A query can cause a program to fail because of bugs or various other issues. This means that a single query can take down an entire cluster of machines, which is not good for availability and response times, as it takes quite a while for thousands of machines to recover. Thus the Query of Death. New queries are always coming into the system and when you are always rolling out new software, it’s impossible to completely get rid of the problem.
One challenge at yesterday’s CTF was a seemingly-impossible SQL injection worth 300 points. The point of the challenge was to submit a password to a PHP script that would be hashed with MD5 before being used in a query. At first glance, the challenge looked impossible.
SQL is a domain specific language (a language designed to do one thing and knock the socks off at doing it) that just accesses databases.
Okay but what is a database? Well a database is essentially a collection of data, yeah I know that doesn’t help much.
To clarify we’ll play a little mental exercise. Imagine you have a piece of software that you want to track purchases of your t-shirts for this store that you have. Well what are you tracking? T-shirts or lets call them products, sales that you make, and your customers. Each of those products, customers and sales that you have are separate collections of data that you want to store. Products are the t-shirts and each of those has some information tied to the particular shirt that you want to store separate from the customer who is different from the sales. For instance a product could have size, sku, price, etc, while a customer could have a listing of their name, number, sales they are associated with and possibly if they owe you money or not. Getting the idea?
So a database is essentially a programmer’s tool to store all this data that’s relatively both fast and easy to maintain, build, store and ensure remains accurate.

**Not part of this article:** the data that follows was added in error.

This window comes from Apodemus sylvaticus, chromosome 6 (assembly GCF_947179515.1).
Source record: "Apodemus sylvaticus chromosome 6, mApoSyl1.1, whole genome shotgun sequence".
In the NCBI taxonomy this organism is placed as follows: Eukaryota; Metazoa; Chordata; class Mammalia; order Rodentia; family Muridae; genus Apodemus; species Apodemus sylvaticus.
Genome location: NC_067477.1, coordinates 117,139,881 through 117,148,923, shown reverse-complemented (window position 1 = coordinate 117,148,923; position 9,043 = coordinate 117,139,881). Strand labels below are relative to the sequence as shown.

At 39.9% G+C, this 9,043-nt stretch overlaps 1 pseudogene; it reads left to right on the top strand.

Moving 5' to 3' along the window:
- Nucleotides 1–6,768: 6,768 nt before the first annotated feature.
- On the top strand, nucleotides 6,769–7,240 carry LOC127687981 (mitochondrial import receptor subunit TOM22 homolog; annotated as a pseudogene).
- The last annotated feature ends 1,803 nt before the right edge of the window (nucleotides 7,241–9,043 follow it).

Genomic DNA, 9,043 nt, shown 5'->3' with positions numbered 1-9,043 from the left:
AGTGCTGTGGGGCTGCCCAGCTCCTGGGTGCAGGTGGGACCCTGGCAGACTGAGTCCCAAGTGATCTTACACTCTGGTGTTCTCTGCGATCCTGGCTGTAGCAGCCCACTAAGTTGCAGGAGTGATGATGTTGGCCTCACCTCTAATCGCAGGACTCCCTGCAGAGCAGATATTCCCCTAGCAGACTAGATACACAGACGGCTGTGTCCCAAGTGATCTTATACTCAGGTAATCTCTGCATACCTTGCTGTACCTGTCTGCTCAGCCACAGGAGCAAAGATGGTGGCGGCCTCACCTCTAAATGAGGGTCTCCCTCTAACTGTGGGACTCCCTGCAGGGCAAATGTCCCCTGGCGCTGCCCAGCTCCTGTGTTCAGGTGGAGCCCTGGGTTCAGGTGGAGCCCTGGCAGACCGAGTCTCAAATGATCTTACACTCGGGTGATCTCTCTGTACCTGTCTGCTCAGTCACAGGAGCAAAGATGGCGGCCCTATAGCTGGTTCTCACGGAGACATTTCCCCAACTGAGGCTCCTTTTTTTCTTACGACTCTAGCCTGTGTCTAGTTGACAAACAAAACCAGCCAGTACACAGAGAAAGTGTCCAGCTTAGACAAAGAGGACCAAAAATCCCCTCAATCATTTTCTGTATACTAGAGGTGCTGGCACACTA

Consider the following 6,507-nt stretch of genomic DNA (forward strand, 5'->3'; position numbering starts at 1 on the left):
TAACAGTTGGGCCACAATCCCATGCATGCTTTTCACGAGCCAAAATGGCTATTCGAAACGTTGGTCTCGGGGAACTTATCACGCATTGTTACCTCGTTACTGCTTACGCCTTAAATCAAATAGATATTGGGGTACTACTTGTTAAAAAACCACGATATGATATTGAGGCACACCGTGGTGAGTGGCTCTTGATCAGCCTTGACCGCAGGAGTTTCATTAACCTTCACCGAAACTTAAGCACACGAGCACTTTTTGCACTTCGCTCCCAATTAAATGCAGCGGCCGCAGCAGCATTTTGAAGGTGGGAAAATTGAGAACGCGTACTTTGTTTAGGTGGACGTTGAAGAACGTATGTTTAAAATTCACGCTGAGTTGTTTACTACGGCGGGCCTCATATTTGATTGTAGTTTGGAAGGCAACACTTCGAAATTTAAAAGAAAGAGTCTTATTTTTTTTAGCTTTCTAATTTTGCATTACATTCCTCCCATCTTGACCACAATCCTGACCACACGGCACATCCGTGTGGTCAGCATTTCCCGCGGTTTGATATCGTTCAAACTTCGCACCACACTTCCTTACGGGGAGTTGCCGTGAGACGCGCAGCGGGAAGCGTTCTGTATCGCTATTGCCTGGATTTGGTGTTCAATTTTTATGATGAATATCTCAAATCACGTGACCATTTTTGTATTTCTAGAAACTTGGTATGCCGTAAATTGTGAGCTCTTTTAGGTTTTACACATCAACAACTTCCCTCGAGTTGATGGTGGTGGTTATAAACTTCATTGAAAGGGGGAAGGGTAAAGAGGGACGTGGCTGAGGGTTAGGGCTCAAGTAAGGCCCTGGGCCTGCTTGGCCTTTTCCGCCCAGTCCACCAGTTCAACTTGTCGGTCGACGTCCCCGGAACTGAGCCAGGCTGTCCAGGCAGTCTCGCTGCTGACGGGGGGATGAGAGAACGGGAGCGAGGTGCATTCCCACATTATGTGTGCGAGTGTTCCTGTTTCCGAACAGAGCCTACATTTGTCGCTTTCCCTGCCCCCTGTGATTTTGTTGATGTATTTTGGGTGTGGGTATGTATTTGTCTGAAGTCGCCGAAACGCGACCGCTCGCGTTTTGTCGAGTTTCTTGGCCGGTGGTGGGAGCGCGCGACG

There are tons of different types of databases, the most common one currently is called a Relational Database (RDMS). The idea behind this is that there are definable types stored in the database that can relate to other types in the database. So again going back to our example, we would have products, customers and sales as the definable types and customer and sales would relate like we talked about. A RDMS has a database that stores tables that contain these definable types (the products, customer, etc). Each of these tables has entries that contain the information you have provided.
So in our example a product has a sku, price and size. Each of these little bits of information that is associated with the defianble type (the product in this case) is a column. So each database has tables (the types) which have columns (the information associated with a type), the last piece in the puzzle is the actual data stored in the database. After all what good is a database if we have no information? The information or entries in our table are called the rows.
So here is a sample database entry and what it would look like:
Pretty simple once it’s explained. Next I’ll start going through MySQL in particular and some more relating to the language SQL.